At the start of every term, we try to get new students who are working at the DALI Lab onboarded. There's a lot to learn: the DALI Lab project process, design skills, development skills, team skills, and how to collaborate properly using git, slack, etc.
Usually we have a new member orientation which consists of an overview of the lab process and a team building hacktivity (which I'll write about later). However, last term in addition to the orientation we also introduced specific workshops to help with this onboarding.
The goal for this specific workshop was to get both designers and developers up to speed with coding collaboratively. CS classes at Dartmouth by and large don't teach any git flow or much about code version control, so I had to think about how to go through a lot of material quickly, yet enable everyone to feel comfortable with working together on some basic coding.
Coroutines are awesome. If you aren't familiar with them (particularly in the context of Unity3d) then you should be. In short, coroutines are methods that can suspend and resume execution. In the context of Unity what this means is that you can have methods that appear to run concurrently. Coroutines are **the** way to script a lot of things in Unity, however there are a few problems that you may run into if you use them heavily: exception handling, return values, and locking. Especially if you use nested coroutines! Here are some ways to extend coroutines to fix some of these issues.
I had a previous post about singletons in Unity3D and have since added a useful functionality to that class. One of the useful features of a singleton is that it is self instantiating. But what if you want to use the Unity editor to expose some public variables and have some other assets hooked into your singleton? So since you are probably using prefabs to manage game components in your scenes anyway, seems like it might be useful to have a self-loading prefab for components such as the player or a gui controller.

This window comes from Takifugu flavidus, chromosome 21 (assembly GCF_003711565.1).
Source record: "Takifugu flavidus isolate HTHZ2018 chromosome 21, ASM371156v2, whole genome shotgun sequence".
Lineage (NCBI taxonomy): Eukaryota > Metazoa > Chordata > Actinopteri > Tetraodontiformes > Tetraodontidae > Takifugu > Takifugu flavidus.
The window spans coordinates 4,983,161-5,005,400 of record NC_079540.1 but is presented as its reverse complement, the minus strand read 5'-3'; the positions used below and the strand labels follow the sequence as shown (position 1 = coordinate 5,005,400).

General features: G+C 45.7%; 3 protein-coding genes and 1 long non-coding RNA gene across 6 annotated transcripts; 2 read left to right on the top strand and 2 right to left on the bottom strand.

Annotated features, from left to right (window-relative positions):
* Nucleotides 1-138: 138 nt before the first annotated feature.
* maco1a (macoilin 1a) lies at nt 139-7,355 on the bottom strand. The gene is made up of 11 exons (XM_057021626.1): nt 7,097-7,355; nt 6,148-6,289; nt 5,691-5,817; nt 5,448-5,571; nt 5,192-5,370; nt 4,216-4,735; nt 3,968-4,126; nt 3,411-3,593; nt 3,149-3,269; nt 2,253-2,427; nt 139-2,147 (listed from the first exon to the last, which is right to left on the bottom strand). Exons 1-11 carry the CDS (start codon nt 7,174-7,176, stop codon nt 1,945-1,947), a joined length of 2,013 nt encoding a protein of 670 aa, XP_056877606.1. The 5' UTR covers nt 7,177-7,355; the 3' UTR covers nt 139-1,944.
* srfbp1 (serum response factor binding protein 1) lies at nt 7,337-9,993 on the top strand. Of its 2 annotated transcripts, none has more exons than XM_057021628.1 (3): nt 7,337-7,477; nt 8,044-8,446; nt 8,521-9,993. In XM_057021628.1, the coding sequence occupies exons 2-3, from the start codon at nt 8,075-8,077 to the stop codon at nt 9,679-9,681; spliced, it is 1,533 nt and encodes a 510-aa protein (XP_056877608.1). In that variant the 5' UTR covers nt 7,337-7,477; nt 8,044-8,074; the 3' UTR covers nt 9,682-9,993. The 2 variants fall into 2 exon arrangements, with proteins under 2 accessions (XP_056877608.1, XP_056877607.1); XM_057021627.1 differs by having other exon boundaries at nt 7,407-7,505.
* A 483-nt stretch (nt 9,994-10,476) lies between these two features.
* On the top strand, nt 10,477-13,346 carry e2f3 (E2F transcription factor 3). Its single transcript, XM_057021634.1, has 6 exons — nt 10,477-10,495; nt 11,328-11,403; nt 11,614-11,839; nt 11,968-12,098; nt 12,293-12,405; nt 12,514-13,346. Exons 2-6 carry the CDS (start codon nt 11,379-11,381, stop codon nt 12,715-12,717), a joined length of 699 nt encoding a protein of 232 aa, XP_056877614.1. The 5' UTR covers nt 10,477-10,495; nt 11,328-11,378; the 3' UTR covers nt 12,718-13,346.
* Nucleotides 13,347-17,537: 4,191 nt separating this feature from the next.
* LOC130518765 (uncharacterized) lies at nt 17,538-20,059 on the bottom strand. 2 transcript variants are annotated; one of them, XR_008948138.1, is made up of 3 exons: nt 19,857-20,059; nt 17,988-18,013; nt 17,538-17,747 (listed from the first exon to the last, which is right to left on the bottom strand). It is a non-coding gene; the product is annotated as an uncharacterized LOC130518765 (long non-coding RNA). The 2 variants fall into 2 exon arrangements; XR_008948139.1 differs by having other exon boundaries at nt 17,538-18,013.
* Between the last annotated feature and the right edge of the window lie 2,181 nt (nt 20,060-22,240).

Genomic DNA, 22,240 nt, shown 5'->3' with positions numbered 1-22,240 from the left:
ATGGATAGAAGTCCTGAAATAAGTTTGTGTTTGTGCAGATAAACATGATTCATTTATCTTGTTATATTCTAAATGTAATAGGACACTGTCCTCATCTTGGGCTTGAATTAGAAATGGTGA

In Unity3D having a singleton class is very useful, whether for "global" state or simply for the convenience of having a static accessor so you don't have to have lots of: <code>FindObjectOfType(typeof(Builder)) as Builder;</code>
So you code up a C# singleton and then realize that you actually need it to be a MonoBehavior, not just a ScriptableObject -- say you want the singleton to run coroutines, or have a transform, or any other MonoBehavior feature. But monobehaviors can't be initialized with a constructor. So what you want is a monobehavior pseudo singleton pattern.
Do you believe in free will or determinism? Either way, imagine you are creating a life form, and that you want it to have free will. You figure out that you need to design an organ that would be responsible for this. You decide to call it the "free willer".
Want to learn about why the dorsolateral prefrontal cortex is the coolest part of the brain? With the onset of modern neuroscience a common question often discussed is: where in the brain are self-regulation, executive control, free will, volition, selection, short-term memory, attention, planning, and overall consciousness located and by what neurological processes do they occur.
My eyes are glued to the screen. They rarely blink. They become irritated but I do not notice. I am in the zone. The force is with me. I feel it flow through me. I am coding. Even though the coding paradigm may not apply to everyone, we all know that feeling of hyper-attention. When an activity is so engrossing that the rest of the world fades away, we are left mano-a-mano, tête-à-tête, our ego and the task battling together for mutual gain.
I watch my cursed boulder tumble down my mountain. I heave a sigh of relief; my aching muscles allowed a brief respite. As I stand on its majestic craggy peak, I survey my mountain beneath me. My boulder is now far out of sight, but I can feel it down below in the darkness waiting for me.
There have been studies done of the effects of decentralized social networks in terms of geopolitics and global civil society, however not as much work has been done on the analysis of the content of the citizen media for the purposes of breaking through imagined geographies. As of 2010, BlogPulse reports that there are more than 144 million blog sites. Because the the interconnected nature of blogs (bloggers will often link to posts in other blogs) a hierarchy of blogs develops, with a trickle up effect of opinion from smaller blogs up toward bigger blogs with more readership (Drezner, D, & Farrell, H. 2004). The blog hierarchy aggregates public opinion (at least the opinion of the online public) and presents it to the rest of the world. The opinions may be biased, one-sided and ignorant, however, they are reflecting of a side of societies that before now has gone unheard or has been repressed.